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Coastal vulnerabilty assessment tool (Sardinia)


Sardinia,  as well as many parts of the Western Mediterranean coastline, is at risk of flooding and erosion due to rising sea-levels and the increasing frequency and intensity of storm events. Low-lying coasts (e.g. deltas, lagoons, tidelands and some islands) are particularly vulnerable.

On a larger scale, there are two theories about  the effects of climate change in the Mediterranean area.

One is that the Mediterranean is likely to remain Europe's prime region for summer-time beach tourism for at least the next 50 years: according to this scenario, coastal managers in Mediterranean destinations are advised to focus some of their attention on other climate change impacts such as Sea Level Rise (SLR) or water availability, and include environmental quality and diversification of activities in their deliberations.

On the other hand, the other major theory,  suggests that the impacts of climate change on beach holidays in the Mediterranean are likely to be serious and largely adverse due to greater drought and fire risk, more flash floods, higher personal heat stress and more tropical diseases (e.g. malaria).

The southern Mediterranean and its ecosystems are identified as particularly vulnerable to water stress and desertification processes under climate change conditions. In particular the central and southern portions of the Iberian, Italian, Hellenic and Turkish peninsulas, parts of South-eastern Europe, Corsica, Sardinia and Sicily may become dry and arid.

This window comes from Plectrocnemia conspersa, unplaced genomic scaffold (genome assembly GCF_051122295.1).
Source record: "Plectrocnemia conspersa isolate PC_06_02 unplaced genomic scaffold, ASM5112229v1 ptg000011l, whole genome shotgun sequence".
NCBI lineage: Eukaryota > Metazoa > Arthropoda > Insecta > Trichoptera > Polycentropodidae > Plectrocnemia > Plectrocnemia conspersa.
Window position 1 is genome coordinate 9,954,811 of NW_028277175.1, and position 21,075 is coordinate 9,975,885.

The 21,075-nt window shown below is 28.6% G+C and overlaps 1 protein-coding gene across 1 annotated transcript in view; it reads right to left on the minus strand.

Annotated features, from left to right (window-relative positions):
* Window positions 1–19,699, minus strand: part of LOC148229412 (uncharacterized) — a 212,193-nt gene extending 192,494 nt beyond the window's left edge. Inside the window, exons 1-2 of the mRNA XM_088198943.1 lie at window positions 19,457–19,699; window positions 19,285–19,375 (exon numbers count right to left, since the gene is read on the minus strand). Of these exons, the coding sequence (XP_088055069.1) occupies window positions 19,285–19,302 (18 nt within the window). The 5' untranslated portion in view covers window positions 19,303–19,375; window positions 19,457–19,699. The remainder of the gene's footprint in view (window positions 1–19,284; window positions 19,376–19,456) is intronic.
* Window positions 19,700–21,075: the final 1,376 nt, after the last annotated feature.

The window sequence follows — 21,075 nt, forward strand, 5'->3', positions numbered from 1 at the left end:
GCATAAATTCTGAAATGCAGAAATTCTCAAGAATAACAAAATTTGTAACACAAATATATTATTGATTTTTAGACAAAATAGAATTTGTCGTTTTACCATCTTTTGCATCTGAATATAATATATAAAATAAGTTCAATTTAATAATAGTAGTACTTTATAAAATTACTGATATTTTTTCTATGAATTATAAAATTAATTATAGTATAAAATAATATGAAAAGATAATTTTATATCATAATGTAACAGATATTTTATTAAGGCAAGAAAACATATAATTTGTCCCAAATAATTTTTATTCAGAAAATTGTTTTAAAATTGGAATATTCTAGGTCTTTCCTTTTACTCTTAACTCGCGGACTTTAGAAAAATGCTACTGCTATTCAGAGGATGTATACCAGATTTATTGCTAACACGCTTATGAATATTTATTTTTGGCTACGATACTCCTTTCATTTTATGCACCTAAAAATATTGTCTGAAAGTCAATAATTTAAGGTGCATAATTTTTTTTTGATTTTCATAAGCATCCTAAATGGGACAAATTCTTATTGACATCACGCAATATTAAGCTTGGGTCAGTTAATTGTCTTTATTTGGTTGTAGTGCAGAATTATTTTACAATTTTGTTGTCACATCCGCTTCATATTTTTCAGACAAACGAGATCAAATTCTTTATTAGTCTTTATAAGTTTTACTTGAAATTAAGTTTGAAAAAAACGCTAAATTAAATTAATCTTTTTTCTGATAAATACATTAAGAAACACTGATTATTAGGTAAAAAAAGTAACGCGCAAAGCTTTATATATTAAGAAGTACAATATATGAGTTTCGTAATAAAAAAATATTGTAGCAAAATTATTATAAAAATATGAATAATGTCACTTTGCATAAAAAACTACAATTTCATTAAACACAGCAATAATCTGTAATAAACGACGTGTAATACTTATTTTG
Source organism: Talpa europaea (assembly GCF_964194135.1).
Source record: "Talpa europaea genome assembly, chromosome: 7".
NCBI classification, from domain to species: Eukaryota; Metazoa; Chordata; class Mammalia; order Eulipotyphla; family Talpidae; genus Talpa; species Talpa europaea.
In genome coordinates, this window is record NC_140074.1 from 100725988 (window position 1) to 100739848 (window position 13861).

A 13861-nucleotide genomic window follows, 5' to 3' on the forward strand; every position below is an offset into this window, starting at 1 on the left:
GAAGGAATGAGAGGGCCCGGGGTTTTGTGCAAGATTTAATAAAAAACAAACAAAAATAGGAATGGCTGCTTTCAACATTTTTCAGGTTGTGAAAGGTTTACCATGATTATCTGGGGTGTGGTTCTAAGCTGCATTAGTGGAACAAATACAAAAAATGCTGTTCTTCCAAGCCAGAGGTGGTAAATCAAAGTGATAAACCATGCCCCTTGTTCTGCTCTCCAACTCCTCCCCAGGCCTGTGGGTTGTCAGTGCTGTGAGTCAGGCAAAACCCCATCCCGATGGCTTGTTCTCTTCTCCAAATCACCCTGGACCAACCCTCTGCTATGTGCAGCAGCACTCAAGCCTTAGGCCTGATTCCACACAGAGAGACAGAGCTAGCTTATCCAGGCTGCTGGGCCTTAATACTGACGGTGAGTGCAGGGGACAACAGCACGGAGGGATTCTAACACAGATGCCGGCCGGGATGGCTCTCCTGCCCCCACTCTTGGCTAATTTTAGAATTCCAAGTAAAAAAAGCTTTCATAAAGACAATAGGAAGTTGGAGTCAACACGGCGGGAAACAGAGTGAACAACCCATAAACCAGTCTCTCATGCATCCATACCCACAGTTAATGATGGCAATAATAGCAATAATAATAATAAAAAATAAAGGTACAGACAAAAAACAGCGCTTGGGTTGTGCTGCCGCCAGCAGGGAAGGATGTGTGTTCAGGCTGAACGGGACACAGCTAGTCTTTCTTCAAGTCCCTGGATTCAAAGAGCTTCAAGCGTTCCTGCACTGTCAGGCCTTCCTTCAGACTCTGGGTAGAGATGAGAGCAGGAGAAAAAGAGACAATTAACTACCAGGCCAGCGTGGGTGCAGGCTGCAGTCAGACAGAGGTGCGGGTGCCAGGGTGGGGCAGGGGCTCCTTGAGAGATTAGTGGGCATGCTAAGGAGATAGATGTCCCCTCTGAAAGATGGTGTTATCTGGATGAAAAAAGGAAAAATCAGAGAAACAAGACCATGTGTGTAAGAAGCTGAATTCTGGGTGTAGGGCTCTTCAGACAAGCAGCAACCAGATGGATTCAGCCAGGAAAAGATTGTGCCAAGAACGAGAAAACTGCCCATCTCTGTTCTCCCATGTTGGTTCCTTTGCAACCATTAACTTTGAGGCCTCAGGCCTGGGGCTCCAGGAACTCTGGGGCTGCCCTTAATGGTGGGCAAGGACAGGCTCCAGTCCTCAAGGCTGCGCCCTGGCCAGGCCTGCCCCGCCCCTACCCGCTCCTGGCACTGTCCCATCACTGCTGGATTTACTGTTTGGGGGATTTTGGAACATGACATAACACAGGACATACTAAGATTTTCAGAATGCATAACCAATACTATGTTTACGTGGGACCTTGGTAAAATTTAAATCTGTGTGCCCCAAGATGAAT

The object of the activity is to assess coastal vulnerability to sea-level rise and provide a simple numerical basis for ranking sections of coastline in terms of their potential for change that can be used by managers to identify regions where risks may be relatively high.

Specifically,  to review the current status of Coastal Vulnerability Assessment tools and methods; to identify a robust and “easy-to-use” method to be applied in the Mediterranean context and in particular to the local scale of Sardinian coastal areas.

How does the activity develop in Sardinia?

The aim of the activities is to develop an evaluation tool for coastal vulnerability that is practical and appropriate to the Mediterranean context. The activities will begin with the analysis of the existing coastal vulnerability assessment tools; then move on to the selection of the most appropriate tool for Sardininan coastal areas and finish with the application of the instrument in at least one of the CAMP areas.

The activity will produce vulnerability maps (for at least one area). On the basis of such maps, adaptation measures will be decided.